A column with notes of obscure snarkiness
READERS: I’m in New York for Wine Enthusiast’s Wine Star Awards and editorial meetings. This is a repeat of a post I wrote in May, 2008, shortly after I began blogging.
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Badmouthing wine critics is a parlor game anyone can play. Why not? The first guy who talked about “legs” put a Mark of Cain on the rest of us for all time. Ever since then, we critic types have been walking around with a big target on our butts that says “Kick here.”
I’ve learned to laugh at it and roll with the punches, but every once in a while somebody says something snarky about me and my collegues that makes me want to defend our occupation of wine criticism. This time around, it’s a columnist for the Los Angeles Times, Joel Stein. Now, I don’t know Joel, and he didn’t mention me, or anyone else for that matter, although he did quote Gary Vaynerchuk, who name-dropped Jancis Robinson, Spectator and Parker.
Joel seems to cover the culture beat at the Times. His online biography says he’s appeared on Comedy Central’s “Reel Comedy” and E! Entertainment’s “101 Hottest Hot Hotties’ Hotness,” so I guess we should take him seriously.
The object of Joel’s ire (I hope he doesn’t mind my calling him by his first name) is winespeak. Like I said, this is always an easy one for a columnist to knock, especially one who’s on deadline and can’t come up with anything more germane.
Joel’s hard-hitting column gets right to the point. He likens people who talk about “notes of cherries, tobacco and rose petals” to “a whole lot of jackass. The language of sommeliers, winemakers, sellers and writers,” he goes on, “has devolved into nothing besides a long list of obscure smells that tells me nothing.”
Well, hold on a gosh-darned micro-minuto here. As one who’s used “cherries, tobacco and rose petals” to describe more than one wine over the years, I feel as if the Hand of Destiny has tapped me on the shoulder as the Poster Boy to stand up and defend us over-worked, underpaid, and too-often mocked Wine Writers!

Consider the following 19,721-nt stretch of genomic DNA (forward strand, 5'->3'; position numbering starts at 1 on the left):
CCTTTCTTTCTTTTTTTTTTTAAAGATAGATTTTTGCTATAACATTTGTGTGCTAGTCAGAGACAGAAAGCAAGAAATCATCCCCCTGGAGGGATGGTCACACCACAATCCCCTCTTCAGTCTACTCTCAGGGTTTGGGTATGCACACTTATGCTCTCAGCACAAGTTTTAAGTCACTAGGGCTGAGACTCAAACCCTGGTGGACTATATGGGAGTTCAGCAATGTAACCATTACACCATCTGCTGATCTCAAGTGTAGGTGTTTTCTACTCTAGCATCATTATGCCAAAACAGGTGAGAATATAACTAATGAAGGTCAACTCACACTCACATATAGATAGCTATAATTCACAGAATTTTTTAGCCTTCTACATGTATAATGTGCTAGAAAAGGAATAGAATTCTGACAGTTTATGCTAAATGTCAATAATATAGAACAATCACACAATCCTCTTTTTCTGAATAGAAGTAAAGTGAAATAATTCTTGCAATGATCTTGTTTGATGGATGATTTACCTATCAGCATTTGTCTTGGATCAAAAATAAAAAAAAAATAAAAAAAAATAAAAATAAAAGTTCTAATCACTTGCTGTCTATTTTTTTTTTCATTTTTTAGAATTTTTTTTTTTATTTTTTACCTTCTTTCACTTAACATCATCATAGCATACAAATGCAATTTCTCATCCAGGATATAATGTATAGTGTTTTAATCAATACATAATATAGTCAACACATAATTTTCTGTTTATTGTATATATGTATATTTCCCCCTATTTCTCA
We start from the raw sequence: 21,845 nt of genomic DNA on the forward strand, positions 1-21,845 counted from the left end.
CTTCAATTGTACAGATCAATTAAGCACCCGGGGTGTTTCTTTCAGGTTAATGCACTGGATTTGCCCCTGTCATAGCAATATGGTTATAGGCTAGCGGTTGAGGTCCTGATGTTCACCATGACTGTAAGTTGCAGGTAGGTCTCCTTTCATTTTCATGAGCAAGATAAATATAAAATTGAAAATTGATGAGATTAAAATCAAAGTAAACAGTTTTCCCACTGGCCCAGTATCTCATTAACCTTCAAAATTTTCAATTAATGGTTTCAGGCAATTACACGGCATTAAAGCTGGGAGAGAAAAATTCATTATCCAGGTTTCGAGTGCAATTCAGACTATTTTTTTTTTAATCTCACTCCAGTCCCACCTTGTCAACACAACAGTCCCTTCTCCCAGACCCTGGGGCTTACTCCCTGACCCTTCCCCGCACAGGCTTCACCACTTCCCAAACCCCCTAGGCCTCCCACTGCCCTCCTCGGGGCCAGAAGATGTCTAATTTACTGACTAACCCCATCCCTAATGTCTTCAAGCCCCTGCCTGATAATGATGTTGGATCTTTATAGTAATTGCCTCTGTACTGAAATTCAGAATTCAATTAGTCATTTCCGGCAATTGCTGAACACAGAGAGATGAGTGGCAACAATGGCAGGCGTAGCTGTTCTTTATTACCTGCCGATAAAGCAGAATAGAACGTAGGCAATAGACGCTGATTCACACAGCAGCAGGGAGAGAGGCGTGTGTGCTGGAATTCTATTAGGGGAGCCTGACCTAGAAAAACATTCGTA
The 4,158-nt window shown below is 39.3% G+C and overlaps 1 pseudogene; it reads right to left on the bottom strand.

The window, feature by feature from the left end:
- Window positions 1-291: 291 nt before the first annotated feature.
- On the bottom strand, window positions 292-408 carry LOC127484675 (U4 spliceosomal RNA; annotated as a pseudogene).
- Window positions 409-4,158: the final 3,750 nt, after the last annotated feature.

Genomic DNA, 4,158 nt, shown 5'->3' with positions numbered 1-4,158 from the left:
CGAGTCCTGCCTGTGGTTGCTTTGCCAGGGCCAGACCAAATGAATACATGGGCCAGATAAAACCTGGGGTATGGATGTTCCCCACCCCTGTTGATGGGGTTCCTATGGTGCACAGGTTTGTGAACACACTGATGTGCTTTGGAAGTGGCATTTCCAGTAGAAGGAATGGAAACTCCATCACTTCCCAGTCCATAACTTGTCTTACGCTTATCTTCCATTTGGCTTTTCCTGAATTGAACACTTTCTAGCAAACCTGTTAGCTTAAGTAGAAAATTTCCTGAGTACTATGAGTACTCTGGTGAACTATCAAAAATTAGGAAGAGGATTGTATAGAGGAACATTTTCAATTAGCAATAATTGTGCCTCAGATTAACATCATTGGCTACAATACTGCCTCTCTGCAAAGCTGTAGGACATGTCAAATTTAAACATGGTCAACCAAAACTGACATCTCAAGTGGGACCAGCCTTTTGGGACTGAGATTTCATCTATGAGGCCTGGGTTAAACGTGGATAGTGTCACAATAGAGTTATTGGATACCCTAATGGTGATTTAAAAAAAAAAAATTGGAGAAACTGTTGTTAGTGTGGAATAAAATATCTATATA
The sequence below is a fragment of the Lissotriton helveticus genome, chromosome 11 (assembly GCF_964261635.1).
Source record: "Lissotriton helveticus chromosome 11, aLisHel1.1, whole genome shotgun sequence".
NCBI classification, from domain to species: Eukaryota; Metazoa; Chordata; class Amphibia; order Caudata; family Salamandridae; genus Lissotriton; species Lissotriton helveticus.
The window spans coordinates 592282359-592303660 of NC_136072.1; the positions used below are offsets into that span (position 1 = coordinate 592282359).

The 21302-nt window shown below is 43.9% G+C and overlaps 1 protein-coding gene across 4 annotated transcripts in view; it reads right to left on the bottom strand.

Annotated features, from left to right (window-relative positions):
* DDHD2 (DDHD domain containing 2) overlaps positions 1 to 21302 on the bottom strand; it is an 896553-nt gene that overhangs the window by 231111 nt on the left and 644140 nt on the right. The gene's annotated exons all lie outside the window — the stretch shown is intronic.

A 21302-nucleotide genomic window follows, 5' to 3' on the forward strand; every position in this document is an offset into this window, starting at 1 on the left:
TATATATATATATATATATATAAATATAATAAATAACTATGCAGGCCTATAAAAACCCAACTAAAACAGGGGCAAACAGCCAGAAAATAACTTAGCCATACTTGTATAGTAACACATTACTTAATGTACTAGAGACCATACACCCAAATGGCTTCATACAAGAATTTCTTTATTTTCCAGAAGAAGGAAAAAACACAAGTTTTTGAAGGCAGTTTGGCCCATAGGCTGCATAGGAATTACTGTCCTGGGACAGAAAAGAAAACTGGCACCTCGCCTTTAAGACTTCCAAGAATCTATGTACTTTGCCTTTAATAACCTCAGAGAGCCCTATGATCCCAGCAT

Here are the hard, brutal facts, my friends. Wines really do have very complex aromas and flavors of flowers, herbs and fruits, and other things as well: spices, minerals, animals, vegetables, and organic chemicals. The reason for this is that there are thousands of different kinds of molecules in wine, and many of those molecules are found in flowers, herbs, fruits, etc.
Now, Joel says he doesn’t care about these aroma and flavors descriptors (although, obviously, a lot of people do). He says, “I want to know if a wine is rough, balanced, acidic, sweet, simple, tannic, soft, hot with alcohol, mineraly [sic], watery or has a long finish.” Well, the better critics I know (and I know many of them in the U.S.) do tell their readers these things, as a matter of routine. A critic can say a wine has notes of cherries, and also say it’s rough, or balanced, or tannic, or hot, or whatever. No mutual exclusion there!
Joel also quotes Vaynerchuk saying this about critics: “[T]here’s a lot of people who suck at communicating…Nobody has guts.” Well, I’ll drop the names of some wine critic friends of mine who have guts and are damned good communicators. Alan Goldfarb. Dan Berger. Steve Pitcher. Eric Asimov. Jim Gordon. Jim Laube. Karen MacNeil. Kathy Marks Hardesty. Wilfred Wong. Laurie Daniel. Alder Yarrow. Harvey Steiman. My colleagues at Wine Enthusiast: Roger Voss, Monica Larner, Paul Gregutt, Michael Schachner and Joe Czerwinski. And, ahem, me. I could go on and on. Maybe Joel Stein is a wine critic manqué. He wouldn’t be the first.
I think Joel just woke up on the wrong side of bed and was feeling a little meow. I forgive him. Next time I’m tasting a great Pinot Noir with notes of cherries, tobacco and rose petals — and maybe even hints of licorice, mocha and green tea — I’ll lift a glass to Joel. L’Chaim!